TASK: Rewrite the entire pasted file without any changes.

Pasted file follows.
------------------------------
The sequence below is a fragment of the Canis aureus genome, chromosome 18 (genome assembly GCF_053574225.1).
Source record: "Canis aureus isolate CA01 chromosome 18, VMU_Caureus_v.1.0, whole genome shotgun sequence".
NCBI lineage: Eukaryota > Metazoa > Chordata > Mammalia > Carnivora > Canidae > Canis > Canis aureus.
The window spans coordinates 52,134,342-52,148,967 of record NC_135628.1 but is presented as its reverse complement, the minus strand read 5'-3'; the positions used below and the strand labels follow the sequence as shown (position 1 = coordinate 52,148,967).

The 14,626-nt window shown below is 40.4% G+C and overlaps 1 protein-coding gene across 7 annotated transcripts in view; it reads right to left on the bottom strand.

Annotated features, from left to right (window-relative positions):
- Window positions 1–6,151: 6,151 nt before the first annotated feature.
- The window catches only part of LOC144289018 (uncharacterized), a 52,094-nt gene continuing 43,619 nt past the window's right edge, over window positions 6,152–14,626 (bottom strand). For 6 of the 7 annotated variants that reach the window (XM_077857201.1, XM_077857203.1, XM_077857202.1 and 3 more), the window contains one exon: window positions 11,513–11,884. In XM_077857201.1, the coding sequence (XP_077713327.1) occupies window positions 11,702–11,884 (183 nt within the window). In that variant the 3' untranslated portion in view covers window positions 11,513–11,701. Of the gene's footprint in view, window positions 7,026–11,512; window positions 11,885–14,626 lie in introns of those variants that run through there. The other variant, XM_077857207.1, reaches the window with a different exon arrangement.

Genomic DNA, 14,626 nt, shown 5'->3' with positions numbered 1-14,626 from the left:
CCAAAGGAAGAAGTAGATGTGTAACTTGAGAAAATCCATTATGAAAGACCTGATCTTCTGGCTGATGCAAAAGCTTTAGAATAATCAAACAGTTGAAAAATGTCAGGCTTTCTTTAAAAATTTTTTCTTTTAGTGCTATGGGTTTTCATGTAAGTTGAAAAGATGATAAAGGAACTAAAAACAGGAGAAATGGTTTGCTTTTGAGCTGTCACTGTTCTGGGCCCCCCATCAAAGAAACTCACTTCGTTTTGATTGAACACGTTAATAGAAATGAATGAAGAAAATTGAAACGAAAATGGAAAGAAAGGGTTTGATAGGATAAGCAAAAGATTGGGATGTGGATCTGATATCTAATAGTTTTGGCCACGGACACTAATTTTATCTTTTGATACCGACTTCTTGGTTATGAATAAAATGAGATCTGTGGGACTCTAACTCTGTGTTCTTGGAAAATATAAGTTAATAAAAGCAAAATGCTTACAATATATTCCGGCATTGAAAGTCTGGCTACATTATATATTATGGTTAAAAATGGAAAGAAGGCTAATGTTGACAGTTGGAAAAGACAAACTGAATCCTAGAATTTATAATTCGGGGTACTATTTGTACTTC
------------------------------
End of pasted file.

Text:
The sequence below is a fragment of the Canis aureus genome, chromosome 18 (genome assembly GCF_053574225.1).
Source record: "Canis aureus isolate CA01 chromosome 18, VMU_Caureus_v.1.0, whole genome shotgun sequence".
NCBI lineage: Eukaryota > Metazoa > Chordata > Mammalia > Carnivora > Canidae > Canis > Canis aureus.
The window spans coordinates 52,134,342-52,148,967 of record NC_135628.1 but is presented as its reverse complement, the minus strand read 5'-3'; the positions used below and the strand labels follow the sequence as shown (position 1 = coordinate 52,148,967).

The 14,626-nt window shown below is 40.4% G+C and overlaps 1 protein-coding gene across 7 annotated transcripts in view; it reads right to left on the bottom strand.

Annotated features, from left to right (window-relative positions):
- Window positions 1–6,151: 6,151 nt before the first annotated feature.
- The window catches only part of LOC144289018 (uncharacterized), a 52,094-nt gene continuing 43,619 nt past the window's right edge, over window positions 6,152–14,626 (bottom strand). For 6 of the 7 annotated variants that reach the window (XM_077857201.1, XM_077857203.1, XM_077857202.1 and 3 more), the window contains one exon: window positions 11,513–11,884. In XM_077857201.1, the coding sequence (XP_077713327.1) occupies window positions 11,702–11,884 (183 nt within the window). In that variant the 3' untranslated portion in view covers window positions 11,513–11,701. Of the gene's footprint in view, window positions 7,026–11,512; window positions 11,885–14,626 lie in introns of those variants that run through there. The other variant, XM_077857207.1, reaches the window with a different exon arrangement.

Genomic DNA, 14,626 nt, shown 5'->3' with positions numbered 1-14,626 from the left:
CCAAAGGAAGAAGTAGATGTGTAACTTGAGAAAATCCATTATGAAAGACCTGATCTTCTGGCTGATGCAAAAGCTTTAGAATAATCAAACAGTTGAAAAATGTCAGGCTTTCTTTAAAAATTTTTTCTTTTAGTGCTATGGGTTTTCATGTAAGTTGAAAAGATGATAAAGGAACTAAAAACAGGAGAAATGGTTTGCTTTTGAGCTGTCACTGTTCTGGGCCCCCCATCAAAGAAACTCACTTCGTTTTGATTGAACACGTTAATAGAAATGAATGAAGAAAATTGAAACGAAAATGGAAAGAAAGGGTTTGATAGGATAAGCAAAAGATTGGGATGTGGATCTGATATCTAATAGTTTTGGCCACGGACACTAATTTTATCTTTTGATACCGACTTCTTGGTTATGAATAAAATGAGATCTGTGGGACTCTAACTCTGTGTTCTTGGAAAATATAAGTTAATAAAAGCAAAATGCTTACAATATATTCCGGCATTGAAAGTCTGGCTACATTATATATTATGGTTAAAAATGGAAAGAAGGCTAATGTTGACAGTTGGAAAAGACAAACTGAATCCTAGAATTTATAATTCGGGGTACTATTTGTACTTC